Port council considers proposed lakefront project on day sale was to be final
Port Washington aldermen were expected to learn the status of the sale of the north slip marina parking lot for the controversial Blues Factory entertainment complex.
The deadline for the purchase was Wednesday, April 5, according to a developer’s agreement inked by the Common Council in November.
Whether or not the deal was not completed Wednesday, the agenda for the Common Council meeting would allow aldermen to take action regarding the pending sale and the developer’s agreement.
What that action would be is not known, but it could be setting a new deadline for the deal to be completed or potentially declining to extend the deadline, scuttling the deal.
While aldermen have been staunch in their support for the proposed project, the sale of the lakefront parking lot has been controversial, stoking a debate on development that resulted in the ouster of two incumbents from their seats in the spring election.
Also controversial has been the city’s commitment to provide $1 million in incentives from the downtown tax incremental financing district for the project.
The developer’s agreement calls for the city to sell the north slip parking lot to the Blues Factory Inc. for $250,000 by April 5 — a payment that officials said could be covered by the city’s development incentive.
The Blues Factory was initially proposed by Christopher Long of Madison, who last year stepped away from the project and turned over the reins to Port developer Gertjan van den Broek. It was the only development proposed after the Common Council decided to consider the sale of the parking lot.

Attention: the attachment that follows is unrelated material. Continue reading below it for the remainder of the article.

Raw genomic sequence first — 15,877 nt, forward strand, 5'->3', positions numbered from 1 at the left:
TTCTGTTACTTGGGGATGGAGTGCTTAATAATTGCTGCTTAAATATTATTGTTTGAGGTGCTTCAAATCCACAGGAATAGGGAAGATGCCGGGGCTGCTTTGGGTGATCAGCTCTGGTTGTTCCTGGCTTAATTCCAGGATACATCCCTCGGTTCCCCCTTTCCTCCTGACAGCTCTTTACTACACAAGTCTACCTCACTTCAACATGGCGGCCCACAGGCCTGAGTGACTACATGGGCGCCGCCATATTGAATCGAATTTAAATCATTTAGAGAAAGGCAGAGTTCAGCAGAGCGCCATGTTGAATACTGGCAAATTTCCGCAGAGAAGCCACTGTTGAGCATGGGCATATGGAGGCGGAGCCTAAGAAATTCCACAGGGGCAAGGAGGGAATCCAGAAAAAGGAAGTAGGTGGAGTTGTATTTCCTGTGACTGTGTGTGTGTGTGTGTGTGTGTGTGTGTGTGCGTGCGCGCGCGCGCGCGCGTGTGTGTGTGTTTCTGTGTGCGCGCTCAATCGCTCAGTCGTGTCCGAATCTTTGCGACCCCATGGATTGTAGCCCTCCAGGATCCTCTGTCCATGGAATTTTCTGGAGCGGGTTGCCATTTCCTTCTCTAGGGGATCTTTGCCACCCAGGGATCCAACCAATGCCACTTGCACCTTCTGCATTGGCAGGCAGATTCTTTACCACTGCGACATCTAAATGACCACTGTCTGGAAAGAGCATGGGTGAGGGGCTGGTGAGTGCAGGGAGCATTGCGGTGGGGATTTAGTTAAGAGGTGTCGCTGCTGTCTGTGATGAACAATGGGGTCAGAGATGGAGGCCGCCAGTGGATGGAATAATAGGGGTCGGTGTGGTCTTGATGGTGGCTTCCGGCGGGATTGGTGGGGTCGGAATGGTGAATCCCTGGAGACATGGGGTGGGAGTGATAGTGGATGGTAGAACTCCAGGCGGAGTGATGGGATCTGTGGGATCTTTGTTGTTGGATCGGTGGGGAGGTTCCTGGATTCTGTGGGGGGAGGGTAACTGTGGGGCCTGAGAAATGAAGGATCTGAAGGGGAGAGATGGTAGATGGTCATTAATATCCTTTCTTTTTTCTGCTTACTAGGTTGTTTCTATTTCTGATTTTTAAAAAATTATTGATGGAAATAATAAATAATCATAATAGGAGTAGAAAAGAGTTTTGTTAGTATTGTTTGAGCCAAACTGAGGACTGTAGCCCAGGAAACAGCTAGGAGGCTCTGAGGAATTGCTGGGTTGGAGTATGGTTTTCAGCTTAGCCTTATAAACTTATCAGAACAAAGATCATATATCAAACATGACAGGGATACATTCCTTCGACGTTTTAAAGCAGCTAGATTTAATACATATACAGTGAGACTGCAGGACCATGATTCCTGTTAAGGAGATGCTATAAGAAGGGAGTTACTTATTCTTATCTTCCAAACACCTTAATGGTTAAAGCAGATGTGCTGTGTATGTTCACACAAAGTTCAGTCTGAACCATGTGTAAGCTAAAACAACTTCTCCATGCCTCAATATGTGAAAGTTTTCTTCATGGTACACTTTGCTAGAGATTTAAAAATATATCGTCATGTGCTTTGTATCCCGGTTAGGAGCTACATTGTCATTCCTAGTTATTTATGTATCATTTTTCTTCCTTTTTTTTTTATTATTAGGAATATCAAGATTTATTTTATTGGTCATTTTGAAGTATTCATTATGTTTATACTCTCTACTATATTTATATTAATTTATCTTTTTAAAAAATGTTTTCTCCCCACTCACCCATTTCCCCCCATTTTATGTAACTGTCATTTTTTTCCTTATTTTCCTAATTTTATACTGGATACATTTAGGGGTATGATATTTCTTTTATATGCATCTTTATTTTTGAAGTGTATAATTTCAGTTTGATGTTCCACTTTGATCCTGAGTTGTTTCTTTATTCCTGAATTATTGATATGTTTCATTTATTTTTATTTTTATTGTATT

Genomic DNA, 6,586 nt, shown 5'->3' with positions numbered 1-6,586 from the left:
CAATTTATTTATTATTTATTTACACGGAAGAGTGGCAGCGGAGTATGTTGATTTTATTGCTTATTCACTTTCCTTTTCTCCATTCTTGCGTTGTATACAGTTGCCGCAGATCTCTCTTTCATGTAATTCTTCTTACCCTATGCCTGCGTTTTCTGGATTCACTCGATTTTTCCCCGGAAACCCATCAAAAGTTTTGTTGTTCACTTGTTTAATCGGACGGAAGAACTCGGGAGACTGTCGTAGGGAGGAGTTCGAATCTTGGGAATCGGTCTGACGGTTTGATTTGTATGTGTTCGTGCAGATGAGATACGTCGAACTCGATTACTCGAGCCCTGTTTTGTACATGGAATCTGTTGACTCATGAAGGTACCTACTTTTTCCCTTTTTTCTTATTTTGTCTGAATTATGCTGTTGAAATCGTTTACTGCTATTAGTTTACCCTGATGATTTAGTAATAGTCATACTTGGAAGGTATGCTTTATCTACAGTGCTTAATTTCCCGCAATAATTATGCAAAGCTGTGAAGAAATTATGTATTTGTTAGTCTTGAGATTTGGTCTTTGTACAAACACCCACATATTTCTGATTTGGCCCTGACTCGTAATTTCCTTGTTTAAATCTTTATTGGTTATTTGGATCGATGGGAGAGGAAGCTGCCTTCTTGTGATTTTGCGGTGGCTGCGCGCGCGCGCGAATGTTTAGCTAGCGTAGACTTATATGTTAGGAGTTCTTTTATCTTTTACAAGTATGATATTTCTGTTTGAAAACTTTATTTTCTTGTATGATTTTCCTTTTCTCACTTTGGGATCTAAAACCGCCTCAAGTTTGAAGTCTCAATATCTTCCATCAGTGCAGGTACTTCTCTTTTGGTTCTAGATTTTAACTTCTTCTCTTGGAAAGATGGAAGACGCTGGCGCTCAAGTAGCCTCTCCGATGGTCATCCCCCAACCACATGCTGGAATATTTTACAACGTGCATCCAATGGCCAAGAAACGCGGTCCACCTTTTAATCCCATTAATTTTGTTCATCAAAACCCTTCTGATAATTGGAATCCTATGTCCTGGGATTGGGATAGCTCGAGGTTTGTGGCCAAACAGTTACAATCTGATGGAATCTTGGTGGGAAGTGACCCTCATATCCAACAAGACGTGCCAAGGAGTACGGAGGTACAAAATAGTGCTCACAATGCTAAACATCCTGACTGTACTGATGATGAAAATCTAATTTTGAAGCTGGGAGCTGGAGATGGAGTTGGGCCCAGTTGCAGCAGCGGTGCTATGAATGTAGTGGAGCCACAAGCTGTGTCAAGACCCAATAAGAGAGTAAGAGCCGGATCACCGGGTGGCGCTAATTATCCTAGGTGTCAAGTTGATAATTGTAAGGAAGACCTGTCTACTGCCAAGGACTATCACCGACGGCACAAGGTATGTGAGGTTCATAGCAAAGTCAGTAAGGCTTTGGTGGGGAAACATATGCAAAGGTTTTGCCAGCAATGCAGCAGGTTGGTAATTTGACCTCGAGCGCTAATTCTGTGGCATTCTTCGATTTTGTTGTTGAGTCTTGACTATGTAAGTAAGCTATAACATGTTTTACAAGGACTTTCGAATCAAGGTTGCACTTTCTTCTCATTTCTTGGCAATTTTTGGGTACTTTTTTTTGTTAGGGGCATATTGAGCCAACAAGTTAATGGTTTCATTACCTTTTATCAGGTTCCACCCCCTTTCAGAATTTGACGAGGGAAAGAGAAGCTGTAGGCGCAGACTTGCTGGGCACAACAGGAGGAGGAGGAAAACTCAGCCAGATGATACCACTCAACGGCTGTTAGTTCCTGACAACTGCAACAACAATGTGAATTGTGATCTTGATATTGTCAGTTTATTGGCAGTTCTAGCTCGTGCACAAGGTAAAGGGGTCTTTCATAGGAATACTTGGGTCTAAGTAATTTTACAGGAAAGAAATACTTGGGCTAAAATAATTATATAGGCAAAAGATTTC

The Blues Factory would include a restaurant, banquet facility and performance space dedicated to telling the history of Paramount Records — an offshoot of the Wisconsin Chair Co., which operated on Port’s lakefront for decades.
The building itself is designed to be reminiscent of the Chair Co. factory, sited on the parking lot where a portion of the company’s factory once stood.
But to complete the sale, the city was to locate the tiebacks and deadmen — infrastructure for the north slip — something officials originally said would be done last year. However, that work was still ongoing in late February.
Before the sale was to be completed, the development agreement calls for the developer to have a letter of intent or a lease with a restaurateur before the city sells its property. The city has the right to approve of the restaurant.
The development agreement also specified that unless an extension is approved by the city, construction of the Blues Factory was to begin by July 1, 2017.
If that does not happen, the agreement states, the city may buy the parking lot back for $250,000.